I don’t know about you but I found the interaction between boys and girls pretty confusing when I was growing up. At my kindergarten the boys would chase me with stinging nettles and spiders and yet I was the one who got into trouble when I screamed. The teachers didn’t reprimand the boys for scaring me. This seemed thoroughly unfair and left me with a sense that they were more powerful than I was. I was relieved when I moved on to an all girls’ school. But did this then cocoon me in an unnatural world where I wasn’t learning how to manage the opposite sex? Or sex? I do remember being rather horrified when boys tried to touch me up at teenage parties and finding it tricky to balance being polite and considerate with being firm enough to say “no”.
In a week where we have learnt of the sexual abuse of boys by football coach Barry Bennell, it becomes clear that young children find it difficult to assert their rights, even when they know that what is being suggested is wrong. Yesterday morning on the Today programme Maria Miller, Chair of the Women and Equalities Select Committee, recounted that 2/3 of girls in school report being harassed sexually by their male peer groups, being called names such as slut or whore, being touched inappropriately and being rated for sex appeal. I feel lucky that didn’t happen at my school.
Ranulph Fiennes recently spoke very movingly about his own experience of being sexually harassed at school, which he writes about in his book Fear: Our Ultimate Challenge (Hodder & Stoughton). We need to help girls and boys find the language and behavioural skills to manage these bullying situations as today’s young people can suffer not only in the playground but also through social media, sexting, and at home. Mental illness among the young is increasing and incidents of bullying and harassment can lead to conditions such as depression, anxiety, self-harm and anorexia, so the more skills we give children to counteract these experiences the better for them, their families and also for the hard-pressed NHS.
It may seem strange but I didn’t realize until mid-life that I had as much right to my opinion and needs as the next person. I, like many girls, was brought up, both at home and in school, to be helpful, polite, accommodating. I am not alone. In my experience many people only learn about assertiveness skills and managing conflict when they are in their 30s or 40s and are sent on a training course at their place of work. But we need to be taught these behaviours earlier in life. Saying no is difficult in many different situations. I know many people who find it tricky to say no to a boss’s demands on a project at work. I knew girls who had sex with boys because they felt it too impolite to say no. They didn’t necessarily want to make love but felt that a rejection might be rude, uncool, or hurtful to the boy. Looking at the research on today’s teenagers it would appear that this still happens.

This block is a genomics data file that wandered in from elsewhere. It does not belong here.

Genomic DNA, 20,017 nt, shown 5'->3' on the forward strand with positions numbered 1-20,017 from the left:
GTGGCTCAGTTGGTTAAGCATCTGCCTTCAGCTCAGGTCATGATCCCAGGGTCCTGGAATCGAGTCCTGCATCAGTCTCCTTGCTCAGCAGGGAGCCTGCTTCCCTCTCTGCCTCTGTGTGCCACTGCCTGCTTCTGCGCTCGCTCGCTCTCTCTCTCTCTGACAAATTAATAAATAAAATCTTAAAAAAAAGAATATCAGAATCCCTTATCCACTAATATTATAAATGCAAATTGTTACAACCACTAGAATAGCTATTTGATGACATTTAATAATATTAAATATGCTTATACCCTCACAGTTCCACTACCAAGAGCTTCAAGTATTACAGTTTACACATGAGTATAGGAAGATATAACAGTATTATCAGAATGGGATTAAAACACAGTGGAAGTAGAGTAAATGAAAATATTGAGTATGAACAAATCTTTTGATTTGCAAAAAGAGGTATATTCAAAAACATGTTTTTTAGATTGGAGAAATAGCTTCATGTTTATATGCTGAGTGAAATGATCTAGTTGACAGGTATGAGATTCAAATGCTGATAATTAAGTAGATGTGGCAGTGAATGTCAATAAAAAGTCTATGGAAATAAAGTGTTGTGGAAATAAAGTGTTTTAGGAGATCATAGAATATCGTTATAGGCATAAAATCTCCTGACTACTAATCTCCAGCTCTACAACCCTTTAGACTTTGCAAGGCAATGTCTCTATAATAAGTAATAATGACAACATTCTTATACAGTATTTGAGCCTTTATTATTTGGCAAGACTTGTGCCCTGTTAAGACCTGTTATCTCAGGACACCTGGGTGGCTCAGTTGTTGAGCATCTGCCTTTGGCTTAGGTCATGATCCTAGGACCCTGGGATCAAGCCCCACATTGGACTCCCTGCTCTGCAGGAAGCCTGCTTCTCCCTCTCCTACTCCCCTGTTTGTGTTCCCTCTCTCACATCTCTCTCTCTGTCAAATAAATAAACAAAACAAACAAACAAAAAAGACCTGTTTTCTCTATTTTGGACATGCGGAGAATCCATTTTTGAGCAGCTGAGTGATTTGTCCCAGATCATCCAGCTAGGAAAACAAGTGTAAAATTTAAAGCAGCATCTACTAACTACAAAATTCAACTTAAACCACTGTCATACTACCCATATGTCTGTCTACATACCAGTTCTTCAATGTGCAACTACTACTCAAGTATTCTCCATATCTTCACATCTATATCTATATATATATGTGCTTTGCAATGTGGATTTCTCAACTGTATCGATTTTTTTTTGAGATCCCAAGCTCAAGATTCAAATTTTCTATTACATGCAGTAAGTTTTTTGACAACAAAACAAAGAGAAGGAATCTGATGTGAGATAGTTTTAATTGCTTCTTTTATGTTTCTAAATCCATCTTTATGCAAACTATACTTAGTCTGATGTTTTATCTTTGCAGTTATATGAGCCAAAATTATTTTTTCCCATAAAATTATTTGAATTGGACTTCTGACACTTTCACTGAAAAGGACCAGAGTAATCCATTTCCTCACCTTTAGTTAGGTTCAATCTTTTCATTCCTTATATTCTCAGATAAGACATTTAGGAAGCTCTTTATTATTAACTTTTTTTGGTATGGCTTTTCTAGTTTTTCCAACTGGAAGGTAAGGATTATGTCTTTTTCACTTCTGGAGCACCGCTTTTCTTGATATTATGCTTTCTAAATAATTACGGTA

We are basically talking about power and how to enable children to feel powerful in themselves but not have to wield that power over others. It isn’t always easy to speak up for yourself, especially when the other person is older than you or in a position of authority. But it has to start with the self – with each individual working out for themselves what their personal boundaries are, what they are or are not willing to go along with, whether in relationships or in other areas of life such as drugs or crime. If we don’t have this clear within us then we can’t express it to others and there is no reason why they should be expected to know it intuitively.
The need to know what one stands for and where one is going was brought home to me when I did a leadership day with horses, which I may have mentioned before as a life-changing moment. I was put in a ring with a horse with no bridle and I had to somehow persuade him to follow me. It was only once I became absolutely clear where I wanted him to go and had embodied that sense of direction in my body language that he deigned to follow me. I had to make my intention clear to myself first and not give fuzzy or ambiguous messages. When others know what you stand for they often – though not always – respond with respect. We can help young people to be prepared for either.